Prolapse Surgery

There are various prolapse surgery options.

Native Tissue Repair

Native tissue repair was traditionally used to treat prolapse. It involves the use of sutures and the patient’s own tissue to restore the vagina to a natural position by reattaching it to the various supportive structures. Due to high recurrence rates associated with this procedure the development of alternative techniques, such as biological grafting has become popular.

This procedure has been reported to be associated with a high anatomic failure rate. Due to the high recurrence rates a shift towards alternative therapy such a biological grafts has been adopted.

Vaginal Mesh Repair

Surgery with vaginal mesh involves the application of a synthetic mesh around the pelvic organs to give them permanent support following prolapse.

There are different types of synthetic mesh available, each differing in several physical properties. The mesh is placed around your pelvic organs to give them permanent support. Patients are administered general anaesthetic for the procedure. This surgery is usually for women with a stage three or stage four prolapse or a prolapse that has returned after previous prolapse surgery.

Many physicians have become reluctant to use synthetic mesh products due to the risk of mesh erosion, exposure, pain, dyspareunia and litigation. Synthetic mesh is permanent which can increase the risks for complications developing over time. Type 1 mesh has been the preferred type of synthetic mesh, but in spite of excellent anatomical cure rate with mesh application a high incidence of healing abnormalities and deteriorations in bladder, bowel and sexual functions remain to be resolved. The high incidence of complications associated with synthetic mesh has led to the shift in using biological grafts.

Mesh Extraction

Mesh extraction is the process of taking out a synthetic mesh hammock used to correct prolapse and incontinence.

In removing the mesh, surgeons need to excise the surrounding tissues gently. This typically involves cutting out mesh and surrounding tissue and then stitching the area and repairing the damaged tissue. Subsequent surgery may be required to correct the original prolapse and/ or any other serious complications from the mesh.

Frequently reported complications from surgical mesh include chronic pain, infection, bleeding, and pain during intercourse, urinary problems and exposure of the mesh through the vagina. Due to this, the mesh will often be required to be extracted by a surgeon with extensive training and skill. Multiple surgeries may be required to remove the mesh in those women with complications but even if successful this may not resolve the problems entirely for a small number of women.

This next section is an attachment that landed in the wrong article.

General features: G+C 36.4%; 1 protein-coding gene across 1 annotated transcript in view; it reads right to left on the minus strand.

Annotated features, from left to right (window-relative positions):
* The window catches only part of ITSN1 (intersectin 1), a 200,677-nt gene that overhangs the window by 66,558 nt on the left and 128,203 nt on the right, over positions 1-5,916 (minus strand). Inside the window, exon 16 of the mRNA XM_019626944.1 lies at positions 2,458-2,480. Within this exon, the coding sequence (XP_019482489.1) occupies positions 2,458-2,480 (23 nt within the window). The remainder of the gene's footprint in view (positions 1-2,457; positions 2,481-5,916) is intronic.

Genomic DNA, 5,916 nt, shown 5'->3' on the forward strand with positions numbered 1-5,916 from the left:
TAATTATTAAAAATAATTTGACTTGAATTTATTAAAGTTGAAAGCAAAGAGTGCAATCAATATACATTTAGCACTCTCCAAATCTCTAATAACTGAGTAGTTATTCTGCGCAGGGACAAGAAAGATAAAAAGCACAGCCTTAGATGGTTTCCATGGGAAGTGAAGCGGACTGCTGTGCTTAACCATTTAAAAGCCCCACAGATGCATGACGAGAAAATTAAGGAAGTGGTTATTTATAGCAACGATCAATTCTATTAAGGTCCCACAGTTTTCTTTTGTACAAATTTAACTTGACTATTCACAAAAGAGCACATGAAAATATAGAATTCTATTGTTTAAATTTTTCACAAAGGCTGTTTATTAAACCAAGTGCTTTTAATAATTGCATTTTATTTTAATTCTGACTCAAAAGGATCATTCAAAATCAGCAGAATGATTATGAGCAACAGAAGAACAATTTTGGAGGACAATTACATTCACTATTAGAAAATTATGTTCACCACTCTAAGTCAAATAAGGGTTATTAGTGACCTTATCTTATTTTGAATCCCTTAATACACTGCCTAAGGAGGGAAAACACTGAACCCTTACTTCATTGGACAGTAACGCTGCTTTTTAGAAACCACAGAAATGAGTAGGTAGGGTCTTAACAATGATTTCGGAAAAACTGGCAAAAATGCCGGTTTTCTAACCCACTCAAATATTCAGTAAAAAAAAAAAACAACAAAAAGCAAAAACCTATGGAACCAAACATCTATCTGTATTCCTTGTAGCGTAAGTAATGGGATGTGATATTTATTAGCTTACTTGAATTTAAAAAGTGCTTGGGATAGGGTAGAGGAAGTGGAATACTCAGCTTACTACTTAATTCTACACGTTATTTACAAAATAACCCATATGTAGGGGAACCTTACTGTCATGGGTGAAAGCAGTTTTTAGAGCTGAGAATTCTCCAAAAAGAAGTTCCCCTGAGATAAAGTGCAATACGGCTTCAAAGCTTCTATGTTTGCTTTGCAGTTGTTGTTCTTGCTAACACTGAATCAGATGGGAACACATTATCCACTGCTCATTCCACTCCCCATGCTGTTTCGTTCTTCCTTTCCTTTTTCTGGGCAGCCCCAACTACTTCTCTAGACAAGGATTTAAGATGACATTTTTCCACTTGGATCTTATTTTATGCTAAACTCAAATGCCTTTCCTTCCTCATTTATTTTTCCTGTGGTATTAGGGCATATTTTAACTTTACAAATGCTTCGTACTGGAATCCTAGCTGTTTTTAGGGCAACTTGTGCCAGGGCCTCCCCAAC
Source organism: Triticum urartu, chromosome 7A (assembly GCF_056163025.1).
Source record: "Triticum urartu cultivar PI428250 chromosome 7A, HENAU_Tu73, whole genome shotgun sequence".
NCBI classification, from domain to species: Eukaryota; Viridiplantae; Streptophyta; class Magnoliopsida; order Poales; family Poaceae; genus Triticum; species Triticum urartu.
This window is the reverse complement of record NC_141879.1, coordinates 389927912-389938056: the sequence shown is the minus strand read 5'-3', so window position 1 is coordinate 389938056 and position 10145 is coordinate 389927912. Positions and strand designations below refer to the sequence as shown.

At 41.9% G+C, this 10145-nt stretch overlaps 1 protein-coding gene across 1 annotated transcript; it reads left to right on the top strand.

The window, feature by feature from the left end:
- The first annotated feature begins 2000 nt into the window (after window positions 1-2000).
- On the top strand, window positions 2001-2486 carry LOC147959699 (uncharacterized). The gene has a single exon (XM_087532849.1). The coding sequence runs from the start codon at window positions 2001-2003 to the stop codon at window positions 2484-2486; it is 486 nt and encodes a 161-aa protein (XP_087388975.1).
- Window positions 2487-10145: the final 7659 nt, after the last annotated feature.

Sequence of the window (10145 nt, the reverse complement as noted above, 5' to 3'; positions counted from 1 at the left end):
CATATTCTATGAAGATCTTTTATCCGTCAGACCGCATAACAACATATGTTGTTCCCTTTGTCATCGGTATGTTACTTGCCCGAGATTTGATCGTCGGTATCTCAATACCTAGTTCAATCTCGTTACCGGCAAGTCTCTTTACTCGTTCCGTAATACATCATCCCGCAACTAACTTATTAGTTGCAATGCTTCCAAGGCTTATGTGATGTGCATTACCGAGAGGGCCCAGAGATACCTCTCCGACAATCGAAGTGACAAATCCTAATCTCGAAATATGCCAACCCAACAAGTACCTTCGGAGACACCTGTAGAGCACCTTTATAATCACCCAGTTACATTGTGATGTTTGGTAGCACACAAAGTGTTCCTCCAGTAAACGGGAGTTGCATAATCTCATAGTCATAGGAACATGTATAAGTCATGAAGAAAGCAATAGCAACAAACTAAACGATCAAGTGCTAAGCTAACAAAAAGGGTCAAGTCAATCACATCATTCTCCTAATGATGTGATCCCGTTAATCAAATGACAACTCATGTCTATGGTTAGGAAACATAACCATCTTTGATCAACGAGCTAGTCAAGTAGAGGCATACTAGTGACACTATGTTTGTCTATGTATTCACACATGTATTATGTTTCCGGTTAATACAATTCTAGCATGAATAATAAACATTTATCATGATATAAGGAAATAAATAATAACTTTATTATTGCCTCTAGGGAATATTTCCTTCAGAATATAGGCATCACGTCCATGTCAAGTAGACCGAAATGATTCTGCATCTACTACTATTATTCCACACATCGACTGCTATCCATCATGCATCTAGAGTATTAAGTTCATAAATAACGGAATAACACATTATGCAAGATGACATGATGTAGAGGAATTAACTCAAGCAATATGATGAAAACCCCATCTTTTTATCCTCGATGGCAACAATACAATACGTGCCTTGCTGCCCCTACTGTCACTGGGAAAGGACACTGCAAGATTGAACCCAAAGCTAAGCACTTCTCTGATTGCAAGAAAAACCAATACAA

Because surgical mesh is considered a permanent implant, surgery to remove the mesh can be difficult and may increase the individual’s risk of additional complications or symptoms. Over time, the tissue grows into and around the mesh so removing the mesh without damage to the surrounding tissue and organs is a delicate process.

Biological Graft Surgery

The high incidence of complications associated with synthetic meshes has led to the increased shift in using biological grafts to treat vaginal prolapse. This procedure involves the application of autologous material, commonly connective tissue, around the pelvic organs to give them permanent support following prolapse.

Connective tissue is the material of choice due to its cost-effectiveness, availability and biocompatibility. Grafts are harvested either from the rectus fascia or from outer thigh fascia lata. Patients will be given general anaesthetic for the procedure. This surgery is usually for women with a stage three or stage four prolapse or a prolapse that has returned after other prolapse surgery.

Most biological grafts breakdown and remain in the body no longer than 6 months, which from the standpoint of complications gives biological materials an advantage. Unlike synthetic meshes biological grafts obtained from the individual greatly reduces the incidences of complications as seen with synthetic materials. In addition, it minimises the risk of donor viral transmission. Biological grafts have been reported to possess upwards of 80% success rates, without the complications of synthetic mesh.

Depending on the material used there is the issue of durability and strength when using biological grafts. Most biological grafts breakdown and remain in the body for no longer than 6 months, which may mean that the procedure may be needed to be repeated.